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Wild Elk Steaks Sous Vide

A few days back I mentioned getting some wild elk meat from my brother’s recent hunting trip in Montana.

Saturday evening we had some friends over and I’d decided to set up the Sous Vide Supreme for the first time in a while. My taste for this method of cooking goes back just over two years when Dr. Mike Eades invited me to a lunch demo up in San Francisco, along with Tim Ferriss.

The Doctors Eades
The Doctors Eades

Shortly thereafter, I took delivery of my own appliance and did quite a number of posts of various sous vide preparations.

I was recently asked about using this appliance in comments and had to admit that I’d just not been using it a lot lately, due changing life circumstances like a move.

But anyway, Saturday was the night and in all honesty, it was actually very simple to put together. Once the elk steaks were sealed (with sea salt only) and in the 130F water bath, nothing can go wrong. You need to leave them in for about a hour, but you can leave them for two, if you like. This allowed me to prepare the roasted brussels, fresh from a stalk I’d just picked up at the market.

Brussels Sprouts
Brussels Sprouts

This is extremely simple as well. First, I blanched them whole, three minutes from when they first go into the boiling water (don’t wait for it to come to a boil, again) and then into a pot of cold water. Once cool, I cut them in half, put them on a baking sheet, spooned on some coconut oil, sprinkled on some salt, and into the oven at 400F. After a couple of minutes the coconut oil is melted, so I tossed them around, and then another tossing at around the 10 minute mark. About 20 minutes is needed until they’re toasted; then toss them in some balsamic vinegar and you’re done.

P1020520
Elk Sous Vide & Brussels Sprouts

For the elk, it was simply a matter of a 1 minute sear on each side in a bit of bacon fat & ghee. Sorry, this plate got a bit blurry on me. The hi-res version is a bit better if you click on it.

P1020526
More Elk & Roasted Sprouts

The flavor was quite excellent, very much like a good flank steak — flank, hanger and bavette being my favorite cuts for the sous vide method. 130F, an hour or more, and you can’t go wrong.

Richard Nikoley

I'm Richard Nikoley. Free The Animal began in 2003 and as of 2021, contains 5,000 posts. I blog what I wish...from health, diet, and food to travel and lifestyle; to politics, social antagonism, expat-living location and time independent—while you sleep—income. I celebrate the audacity and hubris to live by your own exclusive authority and take your own chances. Read More

13 Comments

  1. Mike Gruber on November 21, 2011 at 10:33

    I saw a roast beef recipe recently that recommended holding the roast at 120 for **18 hours ** !! The claim was that this broke the meat down and made it very, very tender, without overcooking it.

    I wonder if the same would work in a sous vide? It might be worth a try. Have you noticed any difference between stuff you left in longer vs. stuff you pulled after an hour?

    • Richard Nikoley on November 21, 2011 at 11:03

      Not so much, but I don’t think I’ve done a roast.



  2. AnnaA on November 21, 2011 at 11:52

    Roast beef cooked in a regular oven-seasoned and first seared briefly at 350 F and then turned right down to 170F can cook all day without overcooking.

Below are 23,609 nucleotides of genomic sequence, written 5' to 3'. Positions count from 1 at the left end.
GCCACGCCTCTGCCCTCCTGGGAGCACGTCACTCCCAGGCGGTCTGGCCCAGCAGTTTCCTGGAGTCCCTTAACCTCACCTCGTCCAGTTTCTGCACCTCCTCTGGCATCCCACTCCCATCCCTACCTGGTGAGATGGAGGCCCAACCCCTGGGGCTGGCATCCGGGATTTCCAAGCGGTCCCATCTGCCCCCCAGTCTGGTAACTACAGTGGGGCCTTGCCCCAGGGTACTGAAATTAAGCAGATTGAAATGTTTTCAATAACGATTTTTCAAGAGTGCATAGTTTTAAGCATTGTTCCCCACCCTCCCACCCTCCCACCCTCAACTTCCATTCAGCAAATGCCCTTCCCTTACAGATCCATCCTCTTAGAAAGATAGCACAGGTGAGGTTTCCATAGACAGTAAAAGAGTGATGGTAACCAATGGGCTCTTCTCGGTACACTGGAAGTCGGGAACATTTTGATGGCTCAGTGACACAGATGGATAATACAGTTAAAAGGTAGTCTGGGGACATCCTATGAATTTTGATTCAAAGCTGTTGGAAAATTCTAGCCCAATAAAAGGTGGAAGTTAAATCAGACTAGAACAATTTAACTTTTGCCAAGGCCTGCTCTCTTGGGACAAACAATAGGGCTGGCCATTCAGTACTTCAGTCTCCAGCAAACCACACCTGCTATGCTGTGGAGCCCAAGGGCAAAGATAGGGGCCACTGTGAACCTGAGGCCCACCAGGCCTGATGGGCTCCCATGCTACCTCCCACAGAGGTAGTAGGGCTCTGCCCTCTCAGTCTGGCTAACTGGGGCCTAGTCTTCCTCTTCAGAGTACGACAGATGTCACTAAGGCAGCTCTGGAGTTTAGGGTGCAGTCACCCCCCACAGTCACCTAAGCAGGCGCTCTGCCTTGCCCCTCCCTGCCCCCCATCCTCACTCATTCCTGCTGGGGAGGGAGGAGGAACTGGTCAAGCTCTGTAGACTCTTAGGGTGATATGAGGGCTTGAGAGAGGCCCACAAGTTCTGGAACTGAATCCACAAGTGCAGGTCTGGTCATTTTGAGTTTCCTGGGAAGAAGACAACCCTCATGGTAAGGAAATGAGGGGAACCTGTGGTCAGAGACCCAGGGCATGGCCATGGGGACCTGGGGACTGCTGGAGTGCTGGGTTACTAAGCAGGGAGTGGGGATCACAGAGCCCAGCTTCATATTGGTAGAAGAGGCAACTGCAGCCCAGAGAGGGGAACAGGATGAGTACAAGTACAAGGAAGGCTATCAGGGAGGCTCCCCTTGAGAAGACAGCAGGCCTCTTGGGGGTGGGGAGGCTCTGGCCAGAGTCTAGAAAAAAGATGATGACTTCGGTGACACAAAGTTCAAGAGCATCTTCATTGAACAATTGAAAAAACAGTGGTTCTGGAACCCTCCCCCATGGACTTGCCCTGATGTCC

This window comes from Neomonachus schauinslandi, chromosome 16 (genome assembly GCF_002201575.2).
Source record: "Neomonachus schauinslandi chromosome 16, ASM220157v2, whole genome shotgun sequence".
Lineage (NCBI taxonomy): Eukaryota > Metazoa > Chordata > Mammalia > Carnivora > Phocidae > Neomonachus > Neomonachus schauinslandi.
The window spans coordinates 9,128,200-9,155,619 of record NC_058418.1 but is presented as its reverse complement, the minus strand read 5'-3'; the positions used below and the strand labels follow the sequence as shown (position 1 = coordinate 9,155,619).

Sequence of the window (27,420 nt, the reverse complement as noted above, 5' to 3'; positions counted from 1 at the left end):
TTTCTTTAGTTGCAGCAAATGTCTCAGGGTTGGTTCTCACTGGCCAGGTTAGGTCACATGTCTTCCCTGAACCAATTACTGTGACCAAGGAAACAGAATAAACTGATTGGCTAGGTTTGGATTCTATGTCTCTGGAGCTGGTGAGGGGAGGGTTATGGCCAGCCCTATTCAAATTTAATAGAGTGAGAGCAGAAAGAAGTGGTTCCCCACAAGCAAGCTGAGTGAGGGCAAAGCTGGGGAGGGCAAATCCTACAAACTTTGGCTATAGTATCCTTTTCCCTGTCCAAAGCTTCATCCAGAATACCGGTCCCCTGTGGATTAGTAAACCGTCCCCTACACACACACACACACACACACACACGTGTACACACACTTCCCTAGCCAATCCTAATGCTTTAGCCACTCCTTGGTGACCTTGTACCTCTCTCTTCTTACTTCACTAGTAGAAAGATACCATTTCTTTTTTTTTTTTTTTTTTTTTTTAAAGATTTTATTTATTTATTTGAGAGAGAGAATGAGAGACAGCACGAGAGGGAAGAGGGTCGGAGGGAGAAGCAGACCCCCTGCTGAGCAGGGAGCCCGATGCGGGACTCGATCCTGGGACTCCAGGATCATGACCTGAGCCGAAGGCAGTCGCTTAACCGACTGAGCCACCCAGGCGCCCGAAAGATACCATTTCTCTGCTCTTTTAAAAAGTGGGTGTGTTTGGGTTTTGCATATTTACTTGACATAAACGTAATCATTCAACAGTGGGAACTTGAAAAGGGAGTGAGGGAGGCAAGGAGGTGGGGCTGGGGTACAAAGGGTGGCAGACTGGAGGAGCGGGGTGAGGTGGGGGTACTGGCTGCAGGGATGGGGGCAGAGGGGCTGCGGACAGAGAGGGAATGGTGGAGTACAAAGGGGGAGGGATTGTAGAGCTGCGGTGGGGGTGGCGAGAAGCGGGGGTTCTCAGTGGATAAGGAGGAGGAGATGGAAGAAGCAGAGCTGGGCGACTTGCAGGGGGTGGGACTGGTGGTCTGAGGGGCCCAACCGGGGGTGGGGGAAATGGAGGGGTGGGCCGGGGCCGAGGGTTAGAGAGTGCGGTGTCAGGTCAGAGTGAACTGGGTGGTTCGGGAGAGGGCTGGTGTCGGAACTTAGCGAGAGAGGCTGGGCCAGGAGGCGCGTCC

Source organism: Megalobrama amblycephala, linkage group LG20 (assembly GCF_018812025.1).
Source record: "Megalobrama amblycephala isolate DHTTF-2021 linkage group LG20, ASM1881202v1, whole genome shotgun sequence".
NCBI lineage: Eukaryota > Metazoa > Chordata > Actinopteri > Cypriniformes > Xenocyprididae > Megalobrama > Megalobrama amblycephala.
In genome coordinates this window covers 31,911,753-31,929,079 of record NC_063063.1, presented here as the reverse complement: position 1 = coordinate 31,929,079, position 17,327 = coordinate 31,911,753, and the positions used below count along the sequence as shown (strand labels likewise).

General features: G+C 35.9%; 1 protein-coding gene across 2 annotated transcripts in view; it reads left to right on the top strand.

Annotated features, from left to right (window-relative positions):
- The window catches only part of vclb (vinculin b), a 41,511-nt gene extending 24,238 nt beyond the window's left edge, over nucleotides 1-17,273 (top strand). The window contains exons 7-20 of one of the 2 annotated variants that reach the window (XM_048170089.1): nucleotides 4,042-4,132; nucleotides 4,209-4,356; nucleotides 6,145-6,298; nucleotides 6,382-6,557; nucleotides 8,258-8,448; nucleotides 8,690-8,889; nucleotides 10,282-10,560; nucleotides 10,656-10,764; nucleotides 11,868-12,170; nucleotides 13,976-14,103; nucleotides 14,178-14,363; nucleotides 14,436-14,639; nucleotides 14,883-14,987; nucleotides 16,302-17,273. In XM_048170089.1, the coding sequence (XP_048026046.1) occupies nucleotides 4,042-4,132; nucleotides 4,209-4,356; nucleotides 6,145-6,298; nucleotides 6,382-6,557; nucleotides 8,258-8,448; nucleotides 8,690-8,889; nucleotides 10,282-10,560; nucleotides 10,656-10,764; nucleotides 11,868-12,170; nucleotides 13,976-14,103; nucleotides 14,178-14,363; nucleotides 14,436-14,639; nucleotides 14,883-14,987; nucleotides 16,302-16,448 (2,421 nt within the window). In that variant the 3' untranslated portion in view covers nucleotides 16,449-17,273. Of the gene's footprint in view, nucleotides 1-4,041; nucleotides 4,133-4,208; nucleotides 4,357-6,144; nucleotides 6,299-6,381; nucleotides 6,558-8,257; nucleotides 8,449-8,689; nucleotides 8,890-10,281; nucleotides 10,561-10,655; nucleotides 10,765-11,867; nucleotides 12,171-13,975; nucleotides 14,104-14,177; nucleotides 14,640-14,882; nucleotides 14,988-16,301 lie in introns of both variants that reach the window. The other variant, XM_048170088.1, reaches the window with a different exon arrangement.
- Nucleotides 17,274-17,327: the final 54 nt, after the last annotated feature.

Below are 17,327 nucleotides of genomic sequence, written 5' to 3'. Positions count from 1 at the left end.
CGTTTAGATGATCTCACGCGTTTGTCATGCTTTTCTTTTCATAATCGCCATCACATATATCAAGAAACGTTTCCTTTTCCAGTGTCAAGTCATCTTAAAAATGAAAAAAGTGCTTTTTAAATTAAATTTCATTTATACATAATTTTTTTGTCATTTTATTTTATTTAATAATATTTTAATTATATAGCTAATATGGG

It is my favourite cheat when lots of company is coming- it turns out pinky rare every time.

  3. Sean on November 21, 2011 at 12:08

    I think I started reading your blog around the time you were getting into the sous-vide. Was that more than two years ago? Time does fly…

  4. Skyler Tanner on November 21, 2011 at 12:22

    I did a venison backstrap, ~8oz chunk, on Saturday the exact same way. Actually had brussel sprouts with them as well, strangely enough. It was a rockin’ chunk of wild animal.

  5. LXV on November 21, 2011 at 16:02

    A few summers ago I was lucky enough to live someplace I could have a garden. Where my neighbors had flowers and shrubs, I had a rather artfully arranged vegetable and herb garden leading up the walkway. The brussel sprouts (in addition to be insanely tasty) provided some very dramatic height.

    I use the same recipe, except I use bacon grease instead of coconut oil. Bacon and brussel sprouts go together like…. well, bacon and just about everything else.

  6. Jay Jay on November 21, 2011 at 18:41

    Sous Vide? Wow!

    I’ve been big time into sous vide for about 5 years.

    Paleo, a year.

    You, about 6 months.

    Time to dig through your archives!

    • Richard Nikoley on November 21, 2011 at 18:45

      Nope, sous vide for about 2 years, but mostly in the first year. Unless you mean Paleo, in which case I’ve been at it since 2007/8.



  7. ella on November 22, 2011 at 04:51

    When I read the title, I was immediately reminded of Sous Vide having been mentiones in this blog post:
    http://chriskresser.com/how-plastic-food-containers-could-be-making-you-fat-infertile-and-sick

    Out with the soy, and in come the replacements … I’m pretty sure someone could come up with a hack for this mess; there’s got to be a way to avoid plastic.

  8. Jules on November 22, 2011 at 10:32

    Mmm, looks awesomeballs! I might have to save my pennies for a sous vide…

  9. vn1cabrwn on November 23, 2011 at 21:12

    Wow, that looks very delicious, I’m glad you share it with us..!!I’m dying to taste that food:)

  10. Jasen on November 30, 2011 at 00:07

    Not to change the subject, but tonight I made the Cesar dressing I saw on another post. Holy Shit!!! That was the best cesar dressing I have ever had in my life! Dinner tonight was grilled lamb chops(medium rare) with a cesar salad with your dressing recipe. I get so much value from your blog Richard in more ways than one.
    Cheers!

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